This week, 14th to the 20th of May, is national vegetarian week here in the United Kingdom, providing people and organisations like The Vegetarian Societywith an excellent opportunity to share tasty non-meat recipes. It also allows for the discussion on the health benefits of vegetarianism to take place with a national scope. Vegetables, both through the essential nutrients they provide as well as the absence of some of dietary components of meat-based diets (cholesterol, fat), are widely agreed to be a critical part of a balanced and healthy lifestyle.
There are additional considerations that a vegetable based diet does require in order to supply a person a fully balanced diet, however. Meat, in moderation, proves to be an excellent source of certain nutritional elements that our bodies require and are difficult to find in plant based sources. This can often be one of the major things cited by people as a reason why being a vegetarian or vegan is simply not feasible for their lifestyle, but with just a little bit of extra effort in preparation, the requirement of consuming a varied catalogue of vegetables yields the additional benefit of a constantly changing and exciting diet. The following list indicates some of the nutrients that vegetarians should be mindful of consuming, as well as the sources that act as an alternative to meat, including links to some recipe ideas. This is not a dietary plan, but can act as a good starting point when beginning to construct a balanced vegetable based diet, while taking into account the nutritional requirements of the average individual.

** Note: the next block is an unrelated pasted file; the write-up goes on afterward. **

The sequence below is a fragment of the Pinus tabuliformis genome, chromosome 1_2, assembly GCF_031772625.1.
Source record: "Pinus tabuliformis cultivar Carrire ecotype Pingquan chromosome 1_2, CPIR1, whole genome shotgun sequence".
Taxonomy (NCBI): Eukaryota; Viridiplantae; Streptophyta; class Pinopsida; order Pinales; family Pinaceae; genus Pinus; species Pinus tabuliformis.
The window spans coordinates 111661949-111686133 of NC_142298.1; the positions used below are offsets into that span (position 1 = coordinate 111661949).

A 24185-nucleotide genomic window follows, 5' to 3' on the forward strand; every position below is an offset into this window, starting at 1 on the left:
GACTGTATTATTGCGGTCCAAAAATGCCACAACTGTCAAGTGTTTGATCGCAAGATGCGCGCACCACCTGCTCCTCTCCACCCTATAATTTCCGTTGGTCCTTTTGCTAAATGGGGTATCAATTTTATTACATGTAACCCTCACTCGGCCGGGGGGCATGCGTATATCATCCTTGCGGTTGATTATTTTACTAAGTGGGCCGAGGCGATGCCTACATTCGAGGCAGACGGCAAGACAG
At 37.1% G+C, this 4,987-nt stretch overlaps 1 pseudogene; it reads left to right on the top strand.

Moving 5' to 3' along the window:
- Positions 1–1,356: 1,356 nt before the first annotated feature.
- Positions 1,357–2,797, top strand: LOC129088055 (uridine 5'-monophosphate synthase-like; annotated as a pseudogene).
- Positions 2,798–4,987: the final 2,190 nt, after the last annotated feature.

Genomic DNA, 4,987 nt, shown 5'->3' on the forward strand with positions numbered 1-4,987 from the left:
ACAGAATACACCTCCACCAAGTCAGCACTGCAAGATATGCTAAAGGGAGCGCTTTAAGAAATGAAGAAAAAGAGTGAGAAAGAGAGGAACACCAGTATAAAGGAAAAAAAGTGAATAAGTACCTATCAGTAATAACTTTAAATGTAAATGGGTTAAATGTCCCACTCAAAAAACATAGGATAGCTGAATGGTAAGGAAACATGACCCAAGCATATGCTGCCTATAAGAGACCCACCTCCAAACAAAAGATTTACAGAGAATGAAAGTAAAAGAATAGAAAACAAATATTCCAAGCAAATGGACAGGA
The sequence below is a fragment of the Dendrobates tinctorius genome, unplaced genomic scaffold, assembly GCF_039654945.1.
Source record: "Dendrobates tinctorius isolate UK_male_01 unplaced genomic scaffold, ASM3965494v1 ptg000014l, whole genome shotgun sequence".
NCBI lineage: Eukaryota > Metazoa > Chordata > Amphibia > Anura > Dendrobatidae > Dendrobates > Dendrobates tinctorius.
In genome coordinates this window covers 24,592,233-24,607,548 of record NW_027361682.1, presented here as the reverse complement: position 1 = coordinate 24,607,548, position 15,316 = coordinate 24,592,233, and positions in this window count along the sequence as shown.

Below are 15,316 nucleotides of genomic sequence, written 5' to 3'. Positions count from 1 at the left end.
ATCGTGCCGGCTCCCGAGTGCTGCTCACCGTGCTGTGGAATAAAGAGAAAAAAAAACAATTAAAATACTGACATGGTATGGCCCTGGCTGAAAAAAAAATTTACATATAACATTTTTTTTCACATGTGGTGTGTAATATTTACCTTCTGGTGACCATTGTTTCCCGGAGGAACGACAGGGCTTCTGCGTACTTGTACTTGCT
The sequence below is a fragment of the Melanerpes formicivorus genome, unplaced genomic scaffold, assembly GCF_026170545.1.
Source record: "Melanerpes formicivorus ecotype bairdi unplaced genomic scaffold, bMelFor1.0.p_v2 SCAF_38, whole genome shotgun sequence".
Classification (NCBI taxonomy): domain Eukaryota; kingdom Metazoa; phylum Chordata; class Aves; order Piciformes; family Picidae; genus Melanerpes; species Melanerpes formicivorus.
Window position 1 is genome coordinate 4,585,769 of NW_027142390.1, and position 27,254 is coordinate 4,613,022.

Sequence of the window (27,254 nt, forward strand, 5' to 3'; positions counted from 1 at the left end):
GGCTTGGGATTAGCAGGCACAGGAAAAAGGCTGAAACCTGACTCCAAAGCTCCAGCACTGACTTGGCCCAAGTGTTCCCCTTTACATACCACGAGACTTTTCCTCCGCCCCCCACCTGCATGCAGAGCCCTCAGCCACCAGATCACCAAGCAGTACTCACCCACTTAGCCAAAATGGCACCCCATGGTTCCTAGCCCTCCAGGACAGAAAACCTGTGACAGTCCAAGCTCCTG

Calcium is something that most people know as being the main nutrient that the body needs for healthy bone growth, in addition to aiding nervous system messaging processes. Calcium is present in milk, specifically cow’s milk. Milk is still part of a vegetarian diet, but if you are looking to veer more towards a vegan diet, bok choy, broccoli and kale are also good sources. Bok choy is great either raw and served with dip, grilled, or chopped in a salad. Rodale’s Organic Life has a list of 12 ways to cook bok choy, including links to some specific recipes.
Iodine is not something that the normal person needs a lot of, about 150 micrograms per day for adults according to the US FDA, but it can be difficult to find from anything outside of the sea. The body uses Iodine to metabolize food into energy, as well as facilitating normal thyroid function. Iodized salt or kelp are the best options for those who wish to avoid seafood. If you are pescitarian then fish is a much better source, with the additional benefit of containing essential fatty acids. Fish as a major dietary source, depending on where it was caught, also carries some concern for Mercury levels. Kelp is a great ingredient to include in a soup, especially with tofu. Eatingwell.com has a lovely recipe, though for the sake of vegetarian week the optional ¼ cup diced strip steak should be skipped for now.